The model and the chapters for 'Playable cities' are based on an extensive desk research of international literature and websites about public spaces (for kids). Using the work of for example, Mikael Colville-Andersen, Jan Gehl (Making Cities for People; Gehl Institute), Tim Gill, Jane Jacobs, Kaboom!, Kevin Lynch, Project for Public Spaces (PPS), The Bernard van Leer Foundation (Urban95), The City at Eyelevel, and William H. Whyte. But also using the results from scientific research…

The Open City
Nowadays we make cities to much as a closed system: segregated, regimented, and controlled. Instead of this 'Closed City' we need an 'Open City' where citizens actively hash out their differences and planners experiment with urban forms that make it easier for residents to cope. This is the main message of urban sociologist Richard Sennett in his new book 'Building and Dwelling' that came out last month. Yesterday he gave an inspiring lecture at the Rotterdam Academy of …

Placemaking week 2017: the highlights
It felt like a kid in a candy story. So much inspiration during Placemaking Week 2017 in Amsterdam. With more than 400 attendees from 46 countries the key conditions were fulfilled. Besides the wonderful opening speech of Fred Kent ("We have to turn everything upside down, to get it right side up") and a lot of other interesting presentations and discussions these are my favorite candies.

Playable cities
Well-designed and well-maintained public spaces stimulate social encounters, physical exercise, a sense of community, cultural and economic development. Also for children public spaces are of great importance. Playing outside improves their health, enriches social skills (sharing, collaborate) and puts their brains at work (cognitive development). But how to make a playable city? There are a lot of checklist with do's and don'ts that can guide you. But the most important things for play…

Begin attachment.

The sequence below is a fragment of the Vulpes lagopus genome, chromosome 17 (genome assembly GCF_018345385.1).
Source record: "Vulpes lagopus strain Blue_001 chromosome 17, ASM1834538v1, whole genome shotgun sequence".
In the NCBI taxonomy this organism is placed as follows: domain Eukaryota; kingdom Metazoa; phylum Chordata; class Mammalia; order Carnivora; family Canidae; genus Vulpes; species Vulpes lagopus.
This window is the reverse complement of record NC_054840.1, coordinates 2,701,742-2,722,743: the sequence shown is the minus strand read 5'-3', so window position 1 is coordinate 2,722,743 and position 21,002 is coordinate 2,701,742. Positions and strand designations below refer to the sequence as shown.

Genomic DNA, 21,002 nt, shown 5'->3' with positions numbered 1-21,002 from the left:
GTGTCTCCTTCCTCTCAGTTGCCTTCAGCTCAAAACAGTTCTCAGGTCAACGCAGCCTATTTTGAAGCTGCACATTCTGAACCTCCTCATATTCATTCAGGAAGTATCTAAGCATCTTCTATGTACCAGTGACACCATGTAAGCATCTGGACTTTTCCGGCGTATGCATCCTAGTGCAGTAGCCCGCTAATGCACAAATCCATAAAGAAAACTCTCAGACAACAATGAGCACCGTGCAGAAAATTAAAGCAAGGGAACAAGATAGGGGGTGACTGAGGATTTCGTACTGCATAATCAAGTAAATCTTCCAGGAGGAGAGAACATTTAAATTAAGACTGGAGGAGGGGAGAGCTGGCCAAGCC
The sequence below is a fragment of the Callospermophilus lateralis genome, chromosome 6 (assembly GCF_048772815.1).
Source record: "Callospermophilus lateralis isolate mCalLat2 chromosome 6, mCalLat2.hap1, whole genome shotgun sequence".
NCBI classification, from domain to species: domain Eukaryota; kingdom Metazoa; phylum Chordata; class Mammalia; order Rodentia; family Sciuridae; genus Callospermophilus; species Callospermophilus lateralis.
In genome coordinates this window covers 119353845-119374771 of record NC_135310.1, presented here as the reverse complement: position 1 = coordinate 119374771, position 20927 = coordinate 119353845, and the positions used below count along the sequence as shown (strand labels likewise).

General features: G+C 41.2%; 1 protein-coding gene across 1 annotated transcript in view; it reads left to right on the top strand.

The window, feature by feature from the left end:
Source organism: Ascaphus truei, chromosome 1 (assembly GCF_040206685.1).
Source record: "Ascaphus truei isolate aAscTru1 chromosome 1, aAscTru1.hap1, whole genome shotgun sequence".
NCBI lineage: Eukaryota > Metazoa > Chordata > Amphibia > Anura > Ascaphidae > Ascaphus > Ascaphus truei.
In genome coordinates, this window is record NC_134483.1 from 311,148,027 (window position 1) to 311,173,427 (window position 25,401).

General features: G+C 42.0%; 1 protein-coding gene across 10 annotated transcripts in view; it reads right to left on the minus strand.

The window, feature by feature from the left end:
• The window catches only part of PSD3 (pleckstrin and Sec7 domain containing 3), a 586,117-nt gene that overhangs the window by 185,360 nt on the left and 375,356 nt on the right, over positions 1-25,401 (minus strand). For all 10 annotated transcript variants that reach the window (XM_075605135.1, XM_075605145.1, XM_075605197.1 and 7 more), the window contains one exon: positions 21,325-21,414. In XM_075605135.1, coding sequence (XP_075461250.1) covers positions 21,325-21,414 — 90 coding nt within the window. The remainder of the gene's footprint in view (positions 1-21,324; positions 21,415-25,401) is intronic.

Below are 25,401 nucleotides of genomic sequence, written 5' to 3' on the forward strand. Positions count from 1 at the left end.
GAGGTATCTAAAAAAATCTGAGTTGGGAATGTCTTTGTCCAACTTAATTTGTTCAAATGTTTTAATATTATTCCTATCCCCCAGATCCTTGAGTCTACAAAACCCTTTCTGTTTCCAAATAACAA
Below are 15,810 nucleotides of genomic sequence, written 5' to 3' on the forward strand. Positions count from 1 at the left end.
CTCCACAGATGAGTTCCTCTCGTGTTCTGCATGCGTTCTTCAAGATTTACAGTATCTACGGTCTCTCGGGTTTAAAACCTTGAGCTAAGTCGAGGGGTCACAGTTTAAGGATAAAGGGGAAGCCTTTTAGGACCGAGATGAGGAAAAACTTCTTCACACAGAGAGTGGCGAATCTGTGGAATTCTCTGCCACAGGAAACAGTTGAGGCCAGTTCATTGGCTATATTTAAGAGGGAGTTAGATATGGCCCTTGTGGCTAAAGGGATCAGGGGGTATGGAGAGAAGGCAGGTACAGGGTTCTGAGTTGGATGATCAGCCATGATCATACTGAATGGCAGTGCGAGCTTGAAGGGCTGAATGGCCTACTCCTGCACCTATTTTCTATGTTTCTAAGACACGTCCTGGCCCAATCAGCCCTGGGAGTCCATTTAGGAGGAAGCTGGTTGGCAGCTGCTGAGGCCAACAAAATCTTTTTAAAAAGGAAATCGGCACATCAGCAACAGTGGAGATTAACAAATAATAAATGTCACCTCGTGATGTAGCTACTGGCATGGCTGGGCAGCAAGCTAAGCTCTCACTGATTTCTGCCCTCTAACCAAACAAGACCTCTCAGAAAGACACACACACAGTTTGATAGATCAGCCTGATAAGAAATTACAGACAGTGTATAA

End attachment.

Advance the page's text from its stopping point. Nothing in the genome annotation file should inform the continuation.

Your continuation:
How to make inviting and attractive public spaces? A top 10.
Public spaces come in many different sizes, shapes and forms. Squares, parks, playgrounds, shopping and residential streets, all belong to the outdoor space. They can be found in inner cities and beyond. They can be both big and small. Despite this diversity, there are a number of factors that determine whether a public space attracts or rejects people. In this article, a top 10 - in random order - of items that can serve as a checklist for the realization of an inviting, lively and attr…

Governing Urban Diversity
In the last decades cities have become more diverse than ever before. Individuals who at first sight appear to belong to a fixed group may show different attitudes and behaviours. They may live in the same neighbourhood, but lead very different lives and have access to different opportunities. A European research team examined how cities can deal with and benefit from this diversity.

Privately Owned Public Spaces: curse or blessing?